What is the “North County African American Trail”?

September 22, 2022

Newly-added to the Chesapeake Crossroads Heritage Area, this region, known as “North County,” has a rich heritage. The physical places where this African American heritage once flourished, however, have largely been lost.  North County’s contemporary landscape of commercial corridors and dense residential development can mask — but does not hide — its connections to historic communities of color established in the mid-1800s before the Civil War and emancipation. Connecting the communities were influential churches, which served not only spiritual needs, but also social needs. The Black churches “were significant as social centers, cultural conduits, school sponsors, and havens for political expression.” Some North County farmland owned and worked by African Americans was subsumed into BWI Thurgood Marshall International Airport and highway thoroughfares such as I-695 and I-97.

The  heritage area’s “North County African American Trail” consists of a route through communities, with a half-mile buffer on either side of the route, from Pumphrey to Harmans, based on a copyrighted heritage-related bus tour developed by the Northern Arundel Cultural Preservation Society (NACPS), entitled “The Northern Arundel Cultural Preservation Society (NACPS) presents a Historical and Educational Tour of African American Enclaves and Sites in Northern Anne Arundel County.” The non-profit organization was founded in 2005 to collect, document, preserve, and share the contributions of African Americans in the history and culture of Northern Anne Arundel County and Maryland. The copyrighted tour was made possible by a grant from the Arts Council of Anne Arundel County (ACAAC) and Community Foundation of Anne Arundel County (CFAAC). The tour follows a route through seven North County communities. Commencing in Pumphrey, on Belle Grove Road, the next stop was Furnace Branch, located on Crain Highway and Furnace Branch Road. The third “stop” was Freetown, on Freetown Road, followed by Marley Neck, located on Solley Road. The fifth “stop” was the community of Magothy/Pasadena, located on Artic Drive. This was the furthermost stop to the east; the tour now headed west, to Queenstown, located on Queenstown Road, and ended in Harmans/Dorsey, located on Dorsey Road.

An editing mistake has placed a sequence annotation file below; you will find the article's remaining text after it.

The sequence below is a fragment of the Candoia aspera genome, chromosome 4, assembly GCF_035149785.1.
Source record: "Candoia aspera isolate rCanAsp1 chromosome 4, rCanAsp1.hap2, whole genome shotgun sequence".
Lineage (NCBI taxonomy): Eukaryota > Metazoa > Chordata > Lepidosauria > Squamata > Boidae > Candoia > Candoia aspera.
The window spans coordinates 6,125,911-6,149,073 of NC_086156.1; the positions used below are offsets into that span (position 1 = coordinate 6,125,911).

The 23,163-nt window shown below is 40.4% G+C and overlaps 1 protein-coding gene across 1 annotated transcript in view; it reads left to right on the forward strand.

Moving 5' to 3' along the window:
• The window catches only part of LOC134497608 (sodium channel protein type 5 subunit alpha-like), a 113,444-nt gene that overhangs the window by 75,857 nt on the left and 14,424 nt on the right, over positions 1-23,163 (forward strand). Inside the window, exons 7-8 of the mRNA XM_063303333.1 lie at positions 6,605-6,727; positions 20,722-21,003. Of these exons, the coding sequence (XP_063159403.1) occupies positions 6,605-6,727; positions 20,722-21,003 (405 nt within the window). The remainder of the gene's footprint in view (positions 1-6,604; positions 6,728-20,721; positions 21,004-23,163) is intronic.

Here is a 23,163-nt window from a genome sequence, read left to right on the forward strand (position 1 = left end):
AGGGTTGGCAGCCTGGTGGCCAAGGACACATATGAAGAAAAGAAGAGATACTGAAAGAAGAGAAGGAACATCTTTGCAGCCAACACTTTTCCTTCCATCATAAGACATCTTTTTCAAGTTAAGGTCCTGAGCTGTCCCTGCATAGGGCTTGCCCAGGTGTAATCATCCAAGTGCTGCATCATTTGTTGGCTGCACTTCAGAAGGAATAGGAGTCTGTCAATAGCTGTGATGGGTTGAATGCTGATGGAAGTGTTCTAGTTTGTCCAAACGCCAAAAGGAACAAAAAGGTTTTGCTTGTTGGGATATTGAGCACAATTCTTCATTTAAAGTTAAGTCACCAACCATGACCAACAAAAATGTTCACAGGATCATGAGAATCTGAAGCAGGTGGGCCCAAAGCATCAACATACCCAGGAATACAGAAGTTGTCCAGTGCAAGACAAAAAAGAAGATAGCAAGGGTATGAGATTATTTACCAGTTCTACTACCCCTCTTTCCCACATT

Heritage sites found in the communities along the Trail include various sites in the Pumphrey Community such as St. John United Methodist Church; the John Wesley United Methodist Church in Furnace Branch; the Freetown Historic District in Freetown and a marker for the former Rosenwald School at the site; the Marley Neck Rosenwald School, Hall United Methodist Church and a “stone altar” on the site in Marley Neck; the Mt. Zion United Church and former Magothy Rosenwald School in Magothy/Pasadena: the Queenstown Park, former Queenstown Rosenwald School, and the Metropolitan United Methodist Church in Queenstown; and the Mt. Pilgrim Baptist Church and a marker for the former Harmans Rosenwald School in Harmans. The organization known as NACPS (see above) plans to resume offering this narrated bus tour in 2023, and additional interpretive opportunities are in the works.

Content excerpted from Boundary Amendment Proposal of 2021.